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512 pages, Hardcover
First published December 19, 2013
Either in the Kremlin or at Stalin’s dacha, political decisions were made over drinking games and toasts of Russian vodka, Crimean champagne, Armenian brandy, and Georgian wine, beginning with the late-evening dinner and ending only with the dawn…Milovan Djilas ruminated after his Kremlin visits: ”it was at these dinners that the destiny of the vast Russian land, of the newly acquired territories, and, to a considerable degree, of the human race was decided”….Krushchev’s gravelly voice [in his recorded memoirs] recounted how the inner circle loathed meeting with Stalin—due mostly to the drunken bacchanals…”there was always the danger that you …would end up dozing off at his table. Things went badly for people who dozed off at Stalin’s table.”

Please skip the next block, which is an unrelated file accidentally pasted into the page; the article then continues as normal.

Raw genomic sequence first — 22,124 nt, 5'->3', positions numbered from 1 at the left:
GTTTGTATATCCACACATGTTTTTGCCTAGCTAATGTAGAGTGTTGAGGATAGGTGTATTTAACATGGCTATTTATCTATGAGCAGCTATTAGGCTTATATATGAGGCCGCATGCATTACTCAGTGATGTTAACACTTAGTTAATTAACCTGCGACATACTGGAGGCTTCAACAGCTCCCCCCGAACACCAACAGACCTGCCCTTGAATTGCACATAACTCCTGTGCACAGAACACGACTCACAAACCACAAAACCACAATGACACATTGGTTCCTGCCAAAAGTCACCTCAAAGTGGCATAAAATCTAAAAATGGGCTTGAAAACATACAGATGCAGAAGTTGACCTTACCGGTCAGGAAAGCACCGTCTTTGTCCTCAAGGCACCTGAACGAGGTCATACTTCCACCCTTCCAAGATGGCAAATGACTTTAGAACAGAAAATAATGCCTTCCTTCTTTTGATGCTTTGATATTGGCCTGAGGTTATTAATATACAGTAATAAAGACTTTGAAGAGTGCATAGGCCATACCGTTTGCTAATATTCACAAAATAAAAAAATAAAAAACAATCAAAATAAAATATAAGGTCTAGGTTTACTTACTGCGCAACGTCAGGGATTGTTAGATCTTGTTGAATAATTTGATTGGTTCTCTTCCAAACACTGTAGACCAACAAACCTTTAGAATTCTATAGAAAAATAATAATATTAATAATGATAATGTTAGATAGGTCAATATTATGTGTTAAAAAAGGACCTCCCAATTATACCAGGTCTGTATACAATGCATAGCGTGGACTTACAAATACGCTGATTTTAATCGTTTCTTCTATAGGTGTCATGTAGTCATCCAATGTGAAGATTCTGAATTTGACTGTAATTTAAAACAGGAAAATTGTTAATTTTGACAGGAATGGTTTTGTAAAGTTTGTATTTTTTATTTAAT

With their life savings gone, jobs evaporating, the uncertainty of economic calamity, and the lack of steady leadership is it any wonder that more and more Russians turned to vodka, practically the only product that was both cheaper and more available than under the Soviets?...With the ruble rendered practically worthless by hyperinflation, more and more transactions were conducted through the primitive commodity money of vodka rather than modern paper currency.